22 Feb

I submitted my PhD on Friday. Here are my acknowledgements šŸ™‚

I would like take this opportunity to thank my supervisors, Dr. Barbara Mullan and Professor Phyllis Butow for their dedication, guidance, and support. Without their input, my work would be much diminished. A special thank you must also go to my partner, Adrian; he has always been there when I needed him. His love, encouragement, and faith have made it all possible. Thank you also my fellow students at the University of Sydney, especially Lauren Monds, Joanna Fardell, Cara Wong, Alex Russell, and Sarah McIntyre, who made my office such an enjoyable and inspiring place to spend time. The students in health psychology research lab provided insight and support, especially in the last days of my thesis. My enduring gratitude goes to Katherine Petrie in particular for helping me see the forest for the trees.

I should also thank all of the people on Twitter, friends and strangers, who cheered me on (and sometimes cheered me up) when I was struggling with writing. My thesis would have taken much longer to write, and I am sure been much more painful, had it not been for Charlotte Frost and all the other people from #AcBoWriMo and #phdchat.

My work was supported by an Australian Postgraduate Award and smaller grants under the Postgraduate Research Support Scheme (PRSS), Postgraduate Research Grants (PRG), and Student Travel Allowance (STA) from the School of Psychology at the University of Sydney, for which I am very grateful.

Finally, I would like to acknowledge the assistance of Katie van Heest in copyediting this thesis. She saved me weeks of anxiety about the differences between hyphens and en dashes. My work is much the better for her input but any and all mistakes are mine alone.


Perceptions of fruit and vegetable dietary guidelines among Australian young adults

5 Dec

My article “Perceptions of fruit and vegetable dietary guidelines among Australian young adults” was published today in Nutrition and Dietetics. The article is available online here:

Aim: Regular consumption of fruit and vegetables has been associated with a decreased risk of a number of chronic diseases. An appropriate level of knowledge is important to successfully adhere to the dietary guidelines for eating fruit and vegetables. However, there is little research about the level of knowledge that young adults have about fruit and vegetable consumption. The current study aimed to investigate the recall and understanding of Australian dietary guidelines, food product and serving size knowledge in a population of young adults.
Methods: One hundred and six undergraduate students completed online questionnaires regarding (1) knowledge of dietary recommendations; (2) knowledge of serving size information; and (3) foods that could be included as part of fruit and vegetable intake.
Results: The results showed that the sample had signiļ¬cant knowledge gaps in all three areas. Approximately half (54%) of participants correctly reported the recommended daily intake of fruit and vegetables, the majority were not able to correctly report serving sizes (correct responses were 30ā€“61%) and were not able to identify all ingredients from a recipe that counted towards fruit and vegetable intake.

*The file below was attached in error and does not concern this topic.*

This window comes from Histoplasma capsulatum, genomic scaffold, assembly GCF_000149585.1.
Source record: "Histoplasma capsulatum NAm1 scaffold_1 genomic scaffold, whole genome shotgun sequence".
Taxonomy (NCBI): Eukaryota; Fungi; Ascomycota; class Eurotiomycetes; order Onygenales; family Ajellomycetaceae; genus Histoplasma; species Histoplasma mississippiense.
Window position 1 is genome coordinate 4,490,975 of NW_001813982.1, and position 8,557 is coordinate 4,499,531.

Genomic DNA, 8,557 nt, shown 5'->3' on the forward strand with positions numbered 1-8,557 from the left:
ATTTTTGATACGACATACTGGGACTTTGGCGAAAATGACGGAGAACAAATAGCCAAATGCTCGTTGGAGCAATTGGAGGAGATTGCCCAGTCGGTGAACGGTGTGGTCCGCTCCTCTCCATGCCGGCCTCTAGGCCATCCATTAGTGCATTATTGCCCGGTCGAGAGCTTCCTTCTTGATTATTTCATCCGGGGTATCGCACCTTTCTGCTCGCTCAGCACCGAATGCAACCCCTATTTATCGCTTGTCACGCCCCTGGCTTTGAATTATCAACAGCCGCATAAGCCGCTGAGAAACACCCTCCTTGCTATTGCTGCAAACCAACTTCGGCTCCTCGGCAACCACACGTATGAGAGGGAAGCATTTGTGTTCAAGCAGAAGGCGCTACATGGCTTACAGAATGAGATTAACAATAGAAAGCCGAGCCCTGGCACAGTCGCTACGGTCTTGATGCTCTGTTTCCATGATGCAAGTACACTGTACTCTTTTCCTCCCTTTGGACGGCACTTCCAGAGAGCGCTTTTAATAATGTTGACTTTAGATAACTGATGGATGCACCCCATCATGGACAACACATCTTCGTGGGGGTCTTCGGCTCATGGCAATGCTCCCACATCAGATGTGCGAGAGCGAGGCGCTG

Conclusions: Past interventions have not tended to focus on the fruit and vegetable knowledge, or behaviours, of Australian young adults. On the basis of ļ¬ndings from this study, it appears that more work is needed to develop messages to effectively target this important group.

Read some media coverage about the paper here:

Emily Kothe interviewed on the World Today

The AAP report on Ninemsn and Weekly Times Now

The short report in the Sydney Morning Herald

What are you writing for AcBoWriMo?

9 Nov

I am writing a complete draft of my PhD thesis (due February 2012). My thesis title is:Ā Promoting fruit and vegetable consumption: Modelling behaviour change using the theory of planned behaviour.

It is in health psychology at the University of Sydney and is looking at increasing fruit and vegetable consumption in university students using the theory of planned behaviour (one of the major theories of behaviour currently used in health psychology).


What are you writing?

What I write about…

6 Nov

Word save fail

6 Nov
I want to tell you a story about why you should save your thesis more often…

So to set the scene… On Thursday afternoon I wrote about 500 words for my thesis on my work computer. These words were in a file Thesis_20111103 in my AcBoWriMo folder. Because I am a good little nerd that file is kept in my Dropbox folder and backed up regularly to the cloud (and to my home computer) (see: my blog post on Dropbox:

On Friday morning I woke up nice and early read to get back into my AcBoWriMo writing. I opened upĀ Thesis_20111103 from my dropbox account and realised that the 500 words weren’t there! After a few seconds of confusion I realised that I must not have actually SAVED the words I’d written in theĀ Thesis_20111103 document on my work computer, meaning that the new words weren’t backed up to Dropbox and therefore weren’t on my home computer.

No worries I thought, I’ve got TeamViewer (see my blog here:Ā Ā for this exact reason. All I had to do was remotely log into my work computer and save the version ofĀ Thesis_20111103 that was sitting open on my work computer (changing its name toĀ Thesis_20111104). BUT, when I logged on to my work computer I was greeted by a blank desktop, none of the files that I’d left open on Thursday night were still there. Obviously my computer had crashed and restarted some time between 5pm on Thursday and 6am on Friday (DISASTER!). I opened Word with my fingers tightly crossed that Word autorecovery would save me – but alas the only version ofĀ Thesis_20111103 that autorecovery could find was from 9am on Thursday. The precious words were gone…